The frustrations of local journalists over the presentation of their work on news websites was summed up recently in a tweet by British writer Katie Taylor:
Local newspaper journos: Why are we losing so much money? Why don't people read local news?— katie (@Shinybiscuit) January 8, 2019
Local newspaper website devs: *adds four pop-ups* *increases page load time to 64 hours* *enables video auto-play* *includes gif adverts in masthead* *changes font to wingdings*
Indeed, too many local news websites look like scrambled piles of puzzle pieces: slow-loading ads, thumbnail links to articles irrelevant to the paper’s readership and pop-ups asking readers to subscribe.
“It’s a mess,” said Rich Gordon, digital innovation director at Northwestern University’s Medill School of Journalism, Media, Integrated Marketing Communications. “There are some rules for good user experience that are pretty well established: fast-loading pages, a clear navigation, mobile-friendly design. These are basics.”
User experience problems are not inconsequential annoyances. Each time a reader has to wade through obtrusive ads to get to an article, the news organization’s brand is damaged, said news industry analyst Ken Doctor.
When you see this kind of advertising taking over editorial content, it really lowers the value proposition. I think that’s one of the reasons … it’s been hard to sell digital subscriptions.Ken Doctor, media analyst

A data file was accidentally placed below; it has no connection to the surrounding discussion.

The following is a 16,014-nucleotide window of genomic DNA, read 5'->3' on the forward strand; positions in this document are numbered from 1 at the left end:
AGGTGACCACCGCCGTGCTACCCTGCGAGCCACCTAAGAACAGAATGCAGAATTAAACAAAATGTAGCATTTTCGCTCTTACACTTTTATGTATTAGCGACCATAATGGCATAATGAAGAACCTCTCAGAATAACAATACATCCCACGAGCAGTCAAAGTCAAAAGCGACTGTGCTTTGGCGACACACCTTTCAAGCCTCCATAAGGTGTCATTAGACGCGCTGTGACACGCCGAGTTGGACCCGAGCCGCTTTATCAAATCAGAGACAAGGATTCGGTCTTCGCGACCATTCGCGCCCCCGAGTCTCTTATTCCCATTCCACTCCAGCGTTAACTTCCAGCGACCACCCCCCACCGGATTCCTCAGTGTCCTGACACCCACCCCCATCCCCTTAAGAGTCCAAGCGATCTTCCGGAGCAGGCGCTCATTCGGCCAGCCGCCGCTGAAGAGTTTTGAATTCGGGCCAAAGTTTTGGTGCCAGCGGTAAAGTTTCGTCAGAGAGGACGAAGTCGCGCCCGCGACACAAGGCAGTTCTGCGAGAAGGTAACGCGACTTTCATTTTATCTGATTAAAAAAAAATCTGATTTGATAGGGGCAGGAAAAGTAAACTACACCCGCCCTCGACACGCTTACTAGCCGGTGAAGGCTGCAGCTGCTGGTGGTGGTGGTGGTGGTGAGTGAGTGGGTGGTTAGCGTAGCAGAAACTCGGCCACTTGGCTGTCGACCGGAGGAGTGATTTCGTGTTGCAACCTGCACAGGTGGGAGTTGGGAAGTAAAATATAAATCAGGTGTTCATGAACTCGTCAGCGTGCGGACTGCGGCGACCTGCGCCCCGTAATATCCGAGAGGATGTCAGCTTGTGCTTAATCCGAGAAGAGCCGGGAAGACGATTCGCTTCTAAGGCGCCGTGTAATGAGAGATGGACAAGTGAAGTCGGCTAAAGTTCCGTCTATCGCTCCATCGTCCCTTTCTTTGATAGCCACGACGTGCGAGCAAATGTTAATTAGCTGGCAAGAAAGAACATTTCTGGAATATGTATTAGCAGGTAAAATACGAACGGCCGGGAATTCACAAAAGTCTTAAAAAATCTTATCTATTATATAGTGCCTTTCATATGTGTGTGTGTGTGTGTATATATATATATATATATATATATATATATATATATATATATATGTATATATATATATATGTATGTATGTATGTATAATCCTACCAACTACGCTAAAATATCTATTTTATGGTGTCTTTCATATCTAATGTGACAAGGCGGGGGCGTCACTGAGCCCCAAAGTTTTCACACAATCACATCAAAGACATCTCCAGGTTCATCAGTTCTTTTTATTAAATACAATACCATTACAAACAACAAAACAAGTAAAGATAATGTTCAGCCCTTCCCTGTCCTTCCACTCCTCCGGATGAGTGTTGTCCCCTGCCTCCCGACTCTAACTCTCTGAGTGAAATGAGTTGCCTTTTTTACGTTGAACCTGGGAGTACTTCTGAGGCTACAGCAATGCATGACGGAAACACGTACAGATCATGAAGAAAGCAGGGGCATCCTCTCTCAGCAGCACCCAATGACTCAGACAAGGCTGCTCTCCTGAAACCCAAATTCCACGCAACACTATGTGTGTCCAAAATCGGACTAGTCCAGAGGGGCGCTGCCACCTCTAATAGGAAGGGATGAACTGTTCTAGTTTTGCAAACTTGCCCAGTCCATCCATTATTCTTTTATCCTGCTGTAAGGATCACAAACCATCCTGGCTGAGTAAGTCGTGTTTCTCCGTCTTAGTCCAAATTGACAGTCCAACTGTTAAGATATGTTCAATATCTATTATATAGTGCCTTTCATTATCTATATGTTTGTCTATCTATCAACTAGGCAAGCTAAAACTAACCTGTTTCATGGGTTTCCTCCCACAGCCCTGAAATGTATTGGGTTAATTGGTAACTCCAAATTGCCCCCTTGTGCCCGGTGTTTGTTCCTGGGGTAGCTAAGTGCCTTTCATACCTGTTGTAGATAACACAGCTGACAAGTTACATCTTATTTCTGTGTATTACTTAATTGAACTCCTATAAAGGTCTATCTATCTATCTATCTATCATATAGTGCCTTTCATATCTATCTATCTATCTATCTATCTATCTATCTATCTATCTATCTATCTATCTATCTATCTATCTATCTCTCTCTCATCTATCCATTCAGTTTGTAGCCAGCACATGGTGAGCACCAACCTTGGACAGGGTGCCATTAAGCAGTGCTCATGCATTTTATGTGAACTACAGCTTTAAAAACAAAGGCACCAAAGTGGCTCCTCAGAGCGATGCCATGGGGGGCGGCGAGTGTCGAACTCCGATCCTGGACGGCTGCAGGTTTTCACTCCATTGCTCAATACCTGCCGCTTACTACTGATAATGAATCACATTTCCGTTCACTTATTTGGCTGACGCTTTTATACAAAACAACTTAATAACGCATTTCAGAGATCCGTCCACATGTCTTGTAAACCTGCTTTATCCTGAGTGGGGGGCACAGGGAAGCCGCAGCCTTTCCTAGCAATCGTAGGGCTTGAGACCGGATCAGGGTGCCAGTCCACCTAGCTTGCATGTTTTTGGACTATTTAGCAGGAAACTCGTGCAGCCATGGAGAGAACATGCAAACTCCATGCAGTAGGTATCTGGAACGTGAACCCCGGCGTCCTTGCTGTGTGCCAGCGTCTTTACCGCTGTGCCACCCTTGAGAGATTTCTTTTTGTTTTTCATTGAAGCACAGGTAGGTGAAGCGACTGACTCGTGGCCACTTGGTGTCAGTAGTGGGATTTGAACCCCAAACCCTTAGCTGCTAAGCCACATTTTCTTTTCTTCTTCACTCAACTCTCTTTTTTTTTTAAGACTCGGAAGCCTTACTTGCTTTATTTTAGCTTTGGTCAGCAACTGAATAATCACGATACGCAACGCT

“It just pushes people away, but it also sends the readers a message about the value of that site,” Doctor said. “When you see this kind of advertising taking over editorial content, it really lowers the value proposition. I think that’s one of the reasons — only one, but one of the reasons — it’s been hard to sell digital subscriptions.”
Austin Smith, CEO of the user experience consultancy Alley, said most legacy news organizations that are still trying to serve two masters on one page — the advertiser and the reader. Smith said that dual effort is a losing strategy.
“The page layout is optimized for the old thing,” said Smith, former entrepreneur-in-residence for the Lenfest Institute. “It’s optimized for a high number of page views rather than a deep level of engagement with a particular story. A classic example of that is the way that slideshow templates typically work, where you click to the next slide and you get a new ad.”
The ad revenue model isn’t the only thing tanking user experience on local news sites. Emily Goligoski, research director for the Membership Puzzle Project and former user experience research lead at the New York Times, said part of the problem is that nationally owned local news sites are beholden to a uniform, one-size-fits-all content management system not designed to accommodate local differences.